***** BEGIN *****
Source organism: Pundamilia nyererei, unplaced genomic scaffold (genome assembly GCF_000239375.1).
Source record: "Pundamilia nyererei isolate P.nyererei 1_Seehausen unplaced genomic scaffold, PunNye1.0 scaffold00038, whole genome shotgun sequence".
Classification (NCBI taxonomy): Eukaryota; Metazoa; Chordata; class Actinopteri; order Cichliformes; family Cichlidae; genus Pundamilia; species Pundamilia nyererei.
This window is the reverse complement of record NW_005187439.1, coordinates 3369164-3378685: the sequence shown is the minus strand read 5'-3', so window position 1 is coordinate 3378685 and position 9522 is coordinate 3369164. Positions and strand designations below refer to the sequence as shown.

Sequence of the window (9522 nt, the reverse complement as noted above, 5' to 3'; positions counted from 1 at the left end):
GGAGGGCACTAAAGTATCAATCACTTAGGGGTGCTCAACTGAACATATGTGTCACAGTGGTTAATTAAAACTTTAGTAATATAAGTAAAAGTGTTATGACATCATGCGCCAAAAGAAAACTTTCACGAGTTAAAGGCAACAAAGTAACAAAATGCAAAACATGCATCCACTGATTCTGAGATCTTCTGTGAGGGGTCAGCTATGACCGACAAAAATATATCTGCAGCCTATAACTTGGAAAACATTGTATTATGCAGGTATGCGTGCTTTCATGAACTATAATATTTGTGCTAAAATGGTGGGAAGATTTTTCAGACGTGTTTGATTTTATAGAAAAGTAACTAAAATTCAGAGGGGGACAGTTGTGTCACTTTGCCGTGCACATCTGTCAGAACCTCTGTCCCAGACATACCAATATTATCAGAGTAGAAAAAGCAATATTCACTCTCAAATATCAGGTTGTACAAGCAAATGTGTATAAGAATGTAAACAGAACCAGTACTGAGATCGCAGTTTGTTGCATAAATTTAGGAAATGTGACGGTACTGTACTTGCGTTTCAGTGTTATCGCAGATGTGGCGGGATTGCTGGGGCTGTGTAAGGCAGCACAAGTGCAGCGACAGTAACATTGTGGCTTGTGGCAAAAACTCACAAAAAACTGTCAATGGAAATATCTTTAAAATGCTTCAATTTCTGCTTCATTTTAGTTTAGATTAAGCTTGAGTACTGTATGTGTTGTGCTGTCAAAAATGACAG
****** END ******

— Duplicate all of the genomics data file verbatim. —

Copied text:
Source organism: Pundamilia nyererei, unplaced genomic scaffold (genome assembly GCF_000239375.1).
Source record: "Pundamilia nyererei isolate P.nyererei 1_Seehausen unplaced genomic scaffold, PunNye1.0 scaffold00038, whole genome shotgun sequence".
Classification (NCBI taxonomy): Eukaryota; Metazoa; Chordata; class Actinopteri; order Cichliformes; family Cichlidae; genus Pundamilia; species Pundamilia nyererei.
This window is the reverse complement of record NW_005187439.1, coordinates 3369164-3378685: the sequence shown is the minus strand read 5'-3', so window position 1 is coordinate 3378685 and position 9522 is coordinate 3369164. Positions and strand designations below refer to the sequence as shown.

Sequence of the window (9522 nt, the reverse complement as noted above, 5' to 3'; positions counted from 1 at the left end):
GGAGGGCACTAAAGTATCAATCACTTAGGGGTGCTCAACTGAACATATGTGTCACAGTGGTTAATTAAAACTTTAGTAATATAAGTAAAAGTGTTATGACATCATGCGCCAAAAGAAAACTTTCACGAGTTAAAGGCAACAAAGTAACAAAATGCAAAACATGCATCCACTGATTCTGAGATCTTCTGTGAGGGGTCAGCTATGACCGACAAAAATATATCTGCAGCCTATAACTTGGAAAACATTGTATTATGCAGGTATGCGTGCTTTCATGAACTATAATATTTGTGCTAAAATGGTGGGAAGATTTTTCAGACGTGTTTGATTTTATAGAAAAGTAACTAAAATTCAGAGGGGGACAGTTGTGTCACTTTGCCGTGCACATCTGTCAGAACCTCTGTCCCAGACATACCAATATTATCAGAGTAGAAAAAGCAATATTCACTCTCAAATATCAGGTTGTACAAGCAAATGTGTATAAGAATGTAAACAGAACCAGTACTGAGATCGCAGTTTGTTGCATAAATTTAGGAAATGTGACGGTACTGTACTTGCGTTTCAGTGTTATCGCAGATGTGGCGGGATTGCTGGGGCTGTGTAAGGCAGCACAAGTGCAGCGACAGTAACATTGTGGCTTGTGGCAAAAACTCACAAAAAACTGTCAATGGAAATATCTTTAAAATGCTTCAATTTCTGCTTCATTTTAGTTTAGATTAAGCTTGAGTACTGTATGTGTTGTGCTGTCAAAAATGACAG